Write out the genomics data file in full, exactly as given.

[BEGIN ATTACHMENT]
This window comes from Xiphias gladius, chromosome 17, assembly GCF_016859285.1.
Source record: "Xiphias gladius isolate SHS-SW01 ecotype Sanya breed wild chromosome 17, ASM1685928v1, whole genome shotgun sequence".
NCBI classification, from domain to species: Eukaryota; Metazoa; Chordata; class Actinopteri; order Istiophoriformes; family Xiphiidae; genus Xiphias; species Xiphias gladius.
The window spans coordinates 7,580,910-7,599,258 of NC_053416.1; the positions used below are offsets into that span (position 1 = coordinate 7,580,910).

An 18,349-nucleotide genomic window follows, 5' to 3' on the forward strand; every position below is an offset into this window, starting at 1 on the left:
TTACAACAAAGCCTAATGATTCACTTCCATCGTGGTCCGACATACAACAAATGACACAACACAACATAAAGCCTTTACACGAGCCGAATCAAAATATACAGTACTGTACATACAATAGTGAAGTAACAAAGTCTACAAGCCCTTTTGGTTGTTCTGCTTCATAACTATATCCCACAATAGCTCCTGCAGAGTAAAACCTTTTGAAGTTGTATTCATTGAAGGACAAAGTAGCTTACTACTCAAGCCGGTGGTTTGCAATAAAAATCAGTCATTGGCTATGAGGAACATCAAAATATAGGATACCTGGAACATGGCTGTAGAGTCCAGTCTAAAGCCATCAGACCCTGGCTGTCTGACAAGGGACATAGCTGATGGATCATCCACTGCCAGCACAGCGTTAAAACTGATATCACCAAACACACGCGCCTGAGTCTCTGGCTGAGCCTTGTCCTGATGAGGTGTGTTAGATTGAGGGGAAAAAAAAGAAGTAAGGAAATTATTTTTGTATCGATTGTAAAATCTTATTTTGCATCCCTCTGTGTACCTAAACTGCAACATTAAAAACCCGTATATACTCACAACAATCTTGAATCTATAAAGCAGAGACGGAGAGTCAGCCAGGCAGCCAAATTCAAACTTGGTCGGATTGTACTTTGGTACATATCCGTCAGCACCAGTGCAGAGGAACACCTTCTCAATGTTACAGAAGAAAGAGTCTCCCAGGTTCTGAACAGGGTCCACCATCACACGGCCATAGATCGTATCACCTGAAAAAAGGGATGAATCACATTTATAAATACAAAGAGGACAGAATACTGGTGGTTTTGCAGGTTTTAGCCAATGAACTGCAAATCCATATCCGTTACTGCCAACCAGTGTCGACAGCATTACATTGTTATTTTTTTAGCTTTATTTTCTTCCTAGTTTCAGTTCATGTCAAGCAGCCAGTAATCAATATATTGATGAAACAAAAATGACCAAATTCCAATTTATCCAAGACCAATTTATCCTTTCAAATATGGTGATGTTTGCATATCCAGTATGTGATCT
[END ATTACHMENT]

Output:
This window comes from Xiphias gladius, chromosome 17, assembly GCF_016859285.1.
Source record: "Xiphias gladius isolate SHS-SW01 ecotype Sanya breed wild chromosome 17, ASM1685928v1, whole genome shotgun sequence".
NCBI classification, from domain to species: Eukaryota; Metazoa; Chordata; class Actinopteri; order Istiophoriformes; family Xiphiidae; genus Xiphias; species Xiphias gladius.
The window spans coordinates 7,580,910-7,599,258 of NC_053416.1; the positions used below are offsets into that span (position 1 = coordinate 7,580,910).

An 18,349-nucleotide genomic window follows, 5' to 3' on the forward strand; every position below is an offset into this window, starting at 1 on the left:
TTACAACAAAGCCTAATGATTCACTTCCATCGTGGTCCGACATACAACAAATGACACAACACAACATAAAGCCTTTACACGAGCCGAATCAAAATATACAGTACTGTACATACAATAGTGAAGTAACAAAGTCTACAAGCCCTTTTGGTTGTTCTGCTTCATAACTATATCCCACAATAGCTCCTGCAGAGTAAAACCTTTTGAAGTTGTATTCATTGAAGGACAAAGTAGCTTACTACTCAAGCCGGTGGTTTGCAATAAAAATCAGTCATTGGCTATGAGGAACATCAAAATATAGGATACCTGGAACATGGCTGTAGAGTCCAGTCTAAAGCCATCAGACCCTGGCTGTCTGACAAGGGACATAGCTGATGGATCATCCACTGCCAGCACAGCGTTAAAACTGATATCACCAAACACACGCGCCTGAGTCTCTGGCTGAGCCTTGTCCTGATGAGGTGTGTTAGATTGAGGGGAAAAAAAAGAAGTAAGGAAATTATTTTTGTATCGATTGTAAAATCTTATTTTGCATCCCTCTGTGTACCTAAACTGCAACATTAAAAACCCGTATATACTCACAACAATCTTGAATCTATAAAGCAGAGACGGAGAGTCAGCCAGGCAGCCAAATTCAAACTTGGTCGGATTGTACTTTGGTACATATCCGTCAGCACCAGTGCAGAGGAACACCTTCTCAATGTTACAGAAGAAAGAGTCTCCCAGGTTCTGAACAGGGTCCACCATCACACGGCCATAGATCGTATCACCTGAAAAAAGGGATGAATCACATTTATAAATACAAAGAGGACAGAATACTGGTGGTTTTGCAGGTTTTAGCCAATGAACTGCAAATCCATATCCGTTACTGCCAACCAGTGTCGACAGCATTACATTGTTATTTTTTTAGCTTTATTTTCTTCCTAGTTTCAGTTCATGTCAAGCAGCCAGTAATCAATATATTGATGAAACAAAAATGACCAAATTCCAATTTATCCAAGACCAATTTATCCTTTCAAATATGGTGATGTTTGCATATCCAGTATGTGATCT